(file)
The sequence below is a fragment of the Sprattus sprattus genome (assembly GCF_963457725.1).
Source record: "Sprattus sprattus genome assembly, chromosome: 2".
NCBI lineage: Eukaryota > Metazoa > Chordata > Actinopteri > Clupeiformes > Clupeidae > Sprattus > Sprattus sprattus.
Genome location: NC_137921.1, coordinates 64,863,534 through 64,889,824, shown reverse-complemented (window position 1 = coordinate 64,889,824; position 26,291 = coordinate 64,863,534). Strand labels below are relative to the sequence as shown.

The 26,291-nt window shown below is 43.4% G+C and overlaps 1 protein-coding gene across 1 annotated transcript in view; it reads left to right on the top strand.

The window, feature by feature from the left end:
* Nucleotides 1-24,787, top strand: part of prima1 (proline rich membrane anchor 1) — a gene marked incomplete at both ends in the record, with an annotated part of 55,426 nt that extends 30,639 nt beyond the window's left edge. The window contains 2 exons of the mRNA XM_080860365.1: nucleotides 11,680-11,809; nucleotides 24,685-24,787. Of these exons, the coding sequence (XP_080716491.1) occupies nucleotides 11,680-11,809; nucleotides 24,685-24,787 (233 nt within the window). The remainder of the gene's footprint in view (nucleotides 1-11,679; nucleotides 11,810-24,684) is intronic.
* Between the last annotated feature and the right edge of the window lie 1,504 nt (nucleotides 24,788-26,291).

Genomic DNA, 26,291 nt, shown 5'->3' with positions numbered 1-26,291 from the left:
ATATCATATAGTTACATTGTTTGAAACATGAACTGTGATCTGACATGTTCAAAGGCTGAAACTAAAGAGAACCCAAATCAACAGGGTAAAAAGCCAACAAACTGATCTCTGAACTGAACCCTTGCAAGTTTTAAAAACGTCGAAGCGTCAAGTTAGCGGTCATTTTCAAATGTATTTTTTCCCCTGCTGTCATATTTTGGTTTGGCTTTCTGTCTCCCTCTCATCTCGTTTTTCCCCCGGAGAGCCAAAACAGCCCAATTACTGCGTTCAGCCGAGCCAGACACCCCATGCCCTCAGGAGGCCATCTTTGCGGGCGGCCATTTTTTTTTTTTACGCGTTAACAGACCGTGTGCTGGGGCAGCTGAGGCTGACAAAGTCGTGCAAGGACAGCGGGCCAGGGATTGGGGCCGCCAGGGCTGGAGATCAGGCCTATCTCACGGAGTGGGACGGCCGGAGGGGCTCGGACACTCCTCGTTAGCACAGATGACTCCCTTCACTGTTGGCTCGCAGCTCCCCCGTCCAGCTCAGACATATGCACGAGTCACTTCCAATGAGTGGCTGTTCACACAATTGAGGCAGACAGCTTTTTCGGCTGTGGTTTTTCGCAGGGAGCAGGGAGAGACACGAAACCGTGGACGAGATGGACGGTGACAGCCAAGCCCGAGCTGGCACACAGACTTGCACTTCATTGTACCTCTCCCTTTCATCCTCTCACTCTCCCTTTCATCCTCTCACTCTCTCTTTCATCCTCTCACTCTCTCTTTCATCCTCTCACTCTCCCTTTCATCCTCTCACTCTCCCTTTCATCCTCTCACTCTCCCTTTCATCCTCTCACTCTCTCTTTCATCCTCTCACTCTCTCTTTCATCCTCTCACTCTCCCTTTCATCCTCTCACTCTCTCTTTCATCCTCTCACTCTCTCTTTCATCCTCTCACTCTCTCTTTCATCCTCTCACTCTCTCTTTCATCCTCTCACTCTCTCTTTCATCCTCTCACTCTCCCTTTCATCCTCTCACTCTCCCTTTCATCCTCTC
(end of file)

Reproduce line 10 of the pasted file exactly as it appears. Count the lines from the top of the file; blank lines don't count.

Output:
ATATCATATAGTTACATTGTTTGAAACATGAACTGTGATCTGACATGTTCAAAGGCTGAAACTAAAGAGAACCCAAATCAACAGGGTAAAAAGCCAACAAACTGATCTCTGAACTGAACCCTTGCAAGTTTTAAAAACGTCGAAGCGTCAAGTTAGCGGTCATTTTCAAATGTATTTTTTCCCCTGCTGTCATATTTTGGTTTGGCTTTCTGTCTCCCTCTCATCTCGTTTTTCCCCCGGAGAGCCAAAACAGCCCAATTACTGCGTTCAGCCGAGCCAGACACCCCATGCCCTCAGGAGGCCATCTTTGCGGGCGGCCATTTTTTTTTTTTACGCGTTAACAGACCGTGTGCTGGGGCAGCTGAGGCTGACAAAGTCGTGCAAGGACAGCGGGCCAGGGATTGGGGCCGCCAGGGCTGGAGATCAGGCCTATCTCACGGAGTGGGACGGCCGGAGGGGCTCGGACACTCCTCGTTAGCACAGATGACTCCCTTCACTGTTGGCTCGCAGCTCCCCCGTCCAGCTCAGACATATGCACGAGTCACTTCCAATGAGTGGCTGTTCACACAATTGAGGCAGACAGCTTTTTCGGCTGTGGTTTTTCGCAGGGAGCAGGGAGAGACACGAAACCGTGGACGAGATGGACGGTGACAGCCAAGCCCGAGCTGGCACACAGACTTGCACTTCATTGTACCTCTCCCTTTCATCCTCTCACTCTCCCTTTCATCCTCTCACTCTCTCTTTCATCCTCTCACTCTCTCTTTCATCCTCTCACTCTCCCTTTCATCCTCTCACTCTCCCTTTCATCCTCTCACTCTCCCTTTCATCCTCTCACTCTCTCTTTCATCCTCTCACTCTCTCTTTCATCCTCTCACTCTCCCTTTCATCCTCTCACTCTCTCTTTCATCCTCTCACTCTCTCTTTCATCCTCTCACTCTCTCTTTCATCCTCTCACTCTCTCTTTCATCCTCTCACTCTCTCTTTCATCCTCTCACTCTCCCTTTCATCCTCTCACTCTCCCTTTCATCCTCTC